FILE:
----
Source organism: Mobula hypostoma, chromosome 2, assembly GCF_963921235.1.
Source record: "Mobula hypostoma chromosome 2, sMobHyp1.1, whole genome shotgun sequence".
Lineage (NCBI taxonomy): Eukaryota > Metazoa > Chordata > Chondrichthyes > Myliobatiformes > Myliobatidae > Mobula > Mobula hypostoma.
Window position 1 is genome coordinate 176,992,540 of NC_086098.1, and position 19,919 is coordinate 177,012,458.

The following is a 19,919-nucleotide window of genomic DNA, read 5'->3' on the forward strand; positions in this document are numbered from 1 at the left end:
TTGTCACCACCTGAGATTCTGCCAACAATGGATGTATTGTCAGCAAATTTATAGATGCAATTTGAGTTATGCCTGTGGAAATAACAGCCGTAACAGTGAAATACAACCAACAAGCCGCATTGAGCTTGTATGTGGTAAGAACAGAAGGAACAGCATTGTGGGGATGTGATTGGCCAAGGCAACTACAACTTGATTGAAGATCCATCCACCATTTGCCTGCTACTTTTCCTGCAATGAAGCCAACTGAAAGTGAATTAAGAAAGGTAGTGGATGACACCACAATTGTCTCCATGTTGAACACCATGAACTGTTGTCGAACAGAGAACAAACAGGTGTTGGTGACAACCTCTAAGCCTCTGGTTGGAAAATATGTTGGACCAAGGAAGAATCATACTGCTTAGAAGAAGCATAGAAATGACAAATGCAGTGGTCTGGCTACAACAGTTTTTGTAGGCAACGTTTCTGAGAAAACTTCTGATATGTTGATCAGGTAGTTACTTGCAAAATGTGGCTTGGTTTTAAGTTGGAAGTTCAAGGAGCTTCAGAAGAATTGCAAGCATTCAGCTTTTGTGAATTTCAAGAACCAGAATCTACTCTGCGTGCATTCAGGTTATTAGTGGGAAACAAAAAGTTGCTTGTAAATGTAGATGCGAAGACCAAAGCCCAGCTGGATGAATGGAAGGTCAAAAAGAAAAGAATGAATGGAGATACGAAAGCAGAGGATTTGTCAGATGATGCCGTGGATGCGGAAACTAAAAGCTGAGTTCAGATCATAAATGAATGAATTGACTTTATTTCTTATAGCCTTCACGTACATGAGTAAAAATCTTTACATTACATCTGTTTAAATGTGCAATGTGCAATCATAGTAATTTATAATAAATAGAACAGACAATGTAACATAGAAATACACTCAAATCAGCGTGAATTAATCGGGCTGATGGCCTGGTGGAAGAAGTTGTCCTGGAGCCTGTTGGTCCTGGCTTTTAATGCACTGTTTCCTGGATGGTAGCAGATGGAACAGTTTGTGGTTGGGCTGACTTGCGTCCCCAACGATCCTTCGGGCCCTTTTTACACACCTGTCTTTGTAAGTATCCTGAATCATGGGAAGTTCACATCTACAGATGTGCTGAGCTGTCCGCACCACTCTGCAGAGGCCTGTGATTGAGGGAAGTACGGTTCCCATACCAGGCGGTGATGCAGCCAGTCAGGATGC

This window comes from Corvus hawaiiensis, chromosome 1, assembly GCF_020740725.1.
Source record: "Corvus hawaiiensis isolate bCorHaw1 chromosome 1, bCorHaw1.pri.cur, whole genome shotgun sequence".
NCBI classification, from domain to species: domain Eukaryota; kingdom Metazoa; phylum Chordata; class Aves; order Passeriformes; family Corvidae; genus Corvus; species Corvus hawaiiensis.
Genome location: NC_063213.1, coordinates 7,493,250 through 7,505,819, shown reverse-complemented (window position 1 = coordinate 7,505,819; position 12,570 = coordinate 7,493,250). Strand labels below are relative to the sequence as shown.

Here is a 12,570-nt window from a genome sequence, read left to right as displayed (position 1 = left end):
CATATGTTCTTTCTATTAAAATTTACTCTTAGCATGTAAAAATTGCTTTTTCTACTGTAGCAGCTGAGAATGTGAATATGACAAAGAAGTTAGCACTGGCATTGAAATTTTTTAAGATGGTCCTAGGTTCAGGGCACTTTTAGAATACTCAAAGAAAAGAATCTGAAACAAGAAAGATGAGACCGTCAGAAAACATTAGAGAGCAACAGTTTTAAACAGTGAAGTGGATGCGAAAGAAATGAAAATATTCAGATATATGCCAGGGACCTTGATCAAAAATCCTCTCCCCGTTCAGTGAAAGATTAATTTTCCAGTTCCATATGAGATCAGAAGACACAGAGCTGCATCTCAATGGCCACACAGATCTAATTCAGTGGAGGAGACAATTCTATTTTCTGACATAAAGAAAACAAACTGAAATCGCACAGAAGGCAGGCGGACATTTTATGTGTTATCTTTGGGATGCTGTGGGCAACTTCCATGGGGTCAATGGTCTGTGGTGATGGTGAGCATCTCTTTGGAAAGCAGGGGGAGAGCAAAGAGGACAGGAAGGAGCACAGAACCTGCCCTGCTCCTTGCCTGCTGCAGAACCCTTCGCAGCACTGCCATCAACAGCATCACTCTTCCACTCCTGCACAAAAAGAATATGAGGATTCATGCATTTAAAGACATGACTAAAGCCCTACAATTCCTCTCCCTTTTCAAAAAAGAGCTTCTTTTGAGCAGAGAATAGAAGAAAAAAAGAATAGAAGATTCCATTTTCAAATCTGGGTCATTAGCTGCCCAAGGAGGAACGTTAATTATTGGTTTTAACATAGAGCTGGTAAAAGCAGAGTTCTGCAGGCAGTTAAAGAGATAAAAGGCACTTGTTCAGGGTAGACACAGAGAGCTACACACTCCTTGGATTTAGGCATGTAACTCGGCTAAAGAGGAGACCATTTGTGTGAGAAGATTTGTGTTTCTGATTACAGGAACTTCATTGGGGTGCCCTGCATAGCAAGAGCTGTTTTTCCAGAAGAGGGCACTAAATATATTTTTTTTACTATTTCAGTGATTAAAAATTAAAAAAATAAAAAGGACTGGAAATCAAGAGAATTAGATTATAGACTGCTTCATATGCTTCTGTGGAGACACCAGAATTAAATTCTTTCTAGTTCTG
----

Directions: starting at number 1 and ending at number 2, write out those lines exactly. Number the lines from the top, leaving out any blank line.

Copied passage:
Source organism: Mobula hypostoma, chromosome 2, assembly GCF_963921235.1.
Source record: "Mobula hypostoma chromosome 2, sMobHyp1.1, whole genome shotgun sequence".